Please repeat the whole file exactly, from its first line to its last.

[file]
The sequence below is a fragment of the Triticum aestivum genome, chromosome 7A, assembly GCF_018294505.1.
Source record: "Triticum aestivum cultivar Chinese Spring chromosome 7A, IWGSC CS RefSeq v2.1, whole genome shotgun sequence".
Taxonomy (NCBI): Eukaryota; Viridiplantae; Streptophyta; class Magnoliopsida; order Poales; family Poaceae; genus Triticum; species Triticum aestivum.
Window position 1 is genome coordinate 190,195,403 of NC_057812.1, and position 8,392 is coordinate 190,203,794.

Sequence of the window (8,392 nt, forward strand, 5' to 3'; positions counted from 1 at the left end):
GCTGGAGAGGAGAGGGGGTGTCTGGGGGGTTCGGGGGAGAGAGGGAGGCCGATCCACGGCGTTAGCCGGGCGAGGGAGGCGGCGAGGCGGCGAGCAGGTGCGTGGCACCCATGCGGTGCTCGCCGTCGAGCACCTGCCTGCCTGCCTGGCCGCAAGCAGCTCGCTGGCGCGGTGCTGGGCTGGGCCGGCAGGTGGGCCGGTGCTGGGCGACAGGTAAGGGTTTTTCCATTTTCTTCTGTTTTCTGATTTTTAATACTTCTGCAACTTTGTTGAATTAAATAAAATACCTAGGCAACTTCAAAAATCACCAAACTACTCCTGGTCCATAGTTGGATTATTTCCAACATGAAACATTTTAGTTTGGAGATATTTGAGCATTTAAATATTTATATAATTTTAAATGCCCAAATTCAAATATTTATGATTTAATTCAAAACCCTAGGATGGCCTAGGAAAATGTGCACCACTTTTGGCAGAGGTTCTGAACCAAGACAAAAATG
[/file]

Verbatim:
The sequence below is a fragment of the Triticum aestivum genome, chromosome 7A, assembly GCF_018294505.1.
Source record: "Triticum aestivum cultivar Chinese Spring chromosome 7A, IWGSC CS RefSeq v2.1, whole genome shotgun sequence".
Taxonomy (NCBI): Eukaryota; Viridiplantae; Streptophyta; class Magnoliopsida; order Poales; family Poaceae; genus Triticum; species Triticum aestivum.
Window position 1 is genome coordinate 190,195,403 of NC_057812.1, and position 8,392 is coordinate 190,203,794.

Sequence of the window (8,392 nt, forward strand, 5' to 3'; positions counted from 1 at the left end):
GCTGGAGAGGAGAGGGGGTGTCTGGGGGGTTCGGGGGAGAGAGGGAGGCCGATCCACGGCGTTAGCCGGGCGAGGGAGGCGGCGAGGCGGCGAGCAGGTGCGTGGCACCCATGCGGTGCTCGCCGTCGAGCACCTGCCTGCCTGCCTGGCCGCAAGCAGCTCGCTGGCGCGGTGCTGGGCTGGGCCGGCAGGTGGGCCGGTGCTGGGCGACAGGTAAGGGTTTTTCCATTTTCTTCTGTTTTCTGATTTTTAATACTTCTGCAACTTTGTTGAATTAAATAAAATACCTAGGCAACTTCAAAAATCACCAAACTACTCCTGGTCCATAGTTGGATTATTTCCAACATGAAACATTTTAGTTTGGAGATATTTGAGCATTTAAATATTTATATAATTTTAAATGCCCAAATTCAAATATTTATGATTTAATTCAAAACCCTAGGATGGCCTAGGAAAATGTGCACCACTTTTGGCAGAGGTTCTGAACCAAGACAAAAATG